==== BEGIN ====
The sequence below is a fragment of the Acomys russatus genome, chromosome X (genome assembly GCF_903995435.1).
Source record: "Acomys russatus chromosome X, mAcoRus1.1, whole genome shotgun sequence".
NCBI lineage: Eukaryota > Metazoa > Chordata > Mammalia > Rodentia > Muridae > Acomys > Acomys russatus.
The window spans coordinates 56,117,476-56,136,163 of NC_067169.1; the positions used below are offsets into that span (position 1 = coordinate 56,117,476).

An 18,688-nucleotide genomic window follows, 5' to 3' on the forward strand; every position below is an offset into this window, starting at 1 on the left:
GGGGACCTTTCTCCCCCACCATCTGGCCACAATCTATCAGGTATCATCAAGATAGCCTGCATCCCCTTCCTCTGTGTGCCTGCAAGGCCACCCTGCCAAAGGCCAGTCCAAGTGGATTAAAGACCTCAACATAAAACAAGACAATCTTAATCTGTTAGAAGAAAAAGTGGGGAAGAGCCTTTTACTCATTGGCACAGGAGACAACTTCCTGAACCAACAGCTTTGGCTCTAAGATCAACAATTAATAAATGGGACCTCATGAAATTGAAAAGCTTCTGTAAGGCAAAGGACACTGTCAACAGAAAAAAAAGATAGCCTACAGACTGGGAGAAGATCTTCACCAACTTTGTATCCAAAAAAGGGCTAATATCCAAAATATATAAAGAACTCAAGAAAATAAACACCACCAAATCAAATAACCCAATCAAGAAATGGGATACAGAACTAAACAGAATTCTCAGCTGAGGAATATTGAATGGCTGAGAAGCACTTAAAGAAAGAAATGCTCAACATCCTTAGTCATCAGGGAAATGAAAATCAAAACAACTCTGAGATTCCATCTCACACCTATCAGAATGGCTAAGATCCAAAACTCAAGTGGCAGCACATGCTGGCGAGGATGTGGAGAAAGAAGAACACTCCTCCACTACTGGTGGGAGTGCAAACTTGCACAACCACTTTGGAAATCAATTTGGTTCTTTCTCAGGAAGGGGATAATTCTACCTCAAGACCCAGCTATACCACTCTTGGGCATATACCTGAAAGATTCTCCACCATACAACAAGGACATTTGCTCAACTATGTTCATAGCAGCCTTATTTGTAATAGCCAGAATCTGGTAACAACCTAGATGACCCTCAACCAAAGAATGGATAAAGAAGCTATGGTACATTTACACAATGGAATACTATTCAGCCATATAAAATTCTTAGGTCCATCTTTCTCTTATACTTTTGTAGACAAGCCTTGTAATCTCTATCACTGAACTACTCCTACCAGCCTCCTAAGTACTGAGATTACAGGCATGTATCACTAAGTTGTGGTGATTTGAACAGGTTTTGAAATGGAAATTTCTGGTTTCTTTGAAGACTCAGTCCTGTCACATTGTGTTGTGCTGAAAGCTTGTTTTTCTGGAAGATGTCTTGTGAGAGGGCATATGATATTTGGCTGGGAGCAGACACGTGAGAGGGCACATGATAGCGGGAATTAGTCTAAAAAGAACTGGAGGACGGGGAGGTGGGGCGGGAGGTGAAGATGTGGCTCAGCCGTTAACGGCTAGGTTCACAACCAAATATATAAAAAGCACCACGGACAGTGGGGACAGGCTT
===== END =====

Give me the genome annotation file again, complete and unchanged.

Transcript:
The sequence below is a fragment of the Acomys russatus genome, chromosome X (genome assembly GCF_903995435.1).
Source record: "Acomys russatus chromosome X, mAcoRus1.1, whole genome shotgun sequence".
NCBI lineage: Eukaryota > Metazoa > Chordata > Mammalia > Rodentia > Muridae > Acomys > Acomys russatus.
The window spans coordinates 56,117,476-56,136,163 of NC_067169.1; the positions used below are offsets into that span (position 1 = coordinate 56,117,476).

An 18,688-nucleotide genomic window follows, 5' to 3' on the forward strand; every position below is an offset into this window, starting at 1 on the left:
GGGGACCTTTCTCCCCCACCATCTGGCCACAATCTATCAGGTATCATCAAGATAGCCTGCATCCCCTTCCTCTGTGTGCCTGCAAGGCCACCCTGCCAAAGGCCAGTCCAAGTGGATTAAAGACCTCAACATAAAACAAGACAATCTTAATCTGTTAGAAGAAAAAGTGGGGAAGAGCCTTTTACTCATTGGCACAGGAGACAACTTCCTGAACCAACAGCTTTGGCTCTAAGATCAACAATTAATAAATGGGACCTCATGAAATTGAAAAGCTTCTGTAAGGCAAAGGACACTGTCAACAGAAAAAAAAGATAGCCTACAGACTGGGAGAAGATCTTCACCAACTTTGTATCCAAAAAAGGGCTAATATCCAAAATATATAAAGAACTCAAGAAAATAAACACCACCAAATCAAATAACCCAATCAAGAAATGGGATACAGAACTAAACAGAATTCTCAGCTGAGGAATATTGAATGGCTGAGAAGCACTTAAAGAAAGAAATGCTCAACATCCTTAGTCATCAGGGAAATGAAAATCAAAACAACTCTGAGATTCCATCTCACACCTATCAGAATGGCTAAGATCCAAAACTCAAGTGGCAGCACATGCTGGCGAGGATGTGGAGAAAGAAGAACACTCCTCCACTACTGGTGGGAGTGCAAACTTGCACAACCACTTTGGAAATCAATTTGGTTCTTTCTCAGGAAGGGGATAATTCTACCTCAAGACCCAGCTATACCACTCTTGGGCATATACCTGAAAGATTCTCCACCATACAACAAGGACATTTGCTCAACTATGTTCATAGCAGCCTTATTTGTAATAGCCAGAATCTGGTAACAACCTAGATGACCCTCAACCAAAGAATGGATAAAGAAGCTATGGTACATTTACACAATGGAATACTATTCAGCCATATAAAATTCTTAGGTCCATCTTTCTCTTATACTTTTGTAGACAAGCCTTGTAATCTCTATCACTGAACTACTCCTACCAGCCTCCTAAGTACTGAGATTACAGGCATGTATCACTAAGTTGTGGTGATTTGAACAGGTTTTGAAATGGAAATTTCTGGTTTCTTTGAAGACTCAGTCCTGTCACATTGTGTTGTGCTGAAAGCTTGTTTTTCTGGAAGATGTCTTGTGAGAGGGCATATGATATTTGGCTGGGAGCAGACACGTGAGAGGGCACATGATAGCGGGAATTAGTCTAAAAAGAACTGGAGGACGGGGAGGTGGGGCGGGAGGTGAAGATGTGGCTCAGCCGTTAACGGCTAGGTTCACAACCAAATATATAAAAAGCACCACGGACAGTGGGGACAGGCTT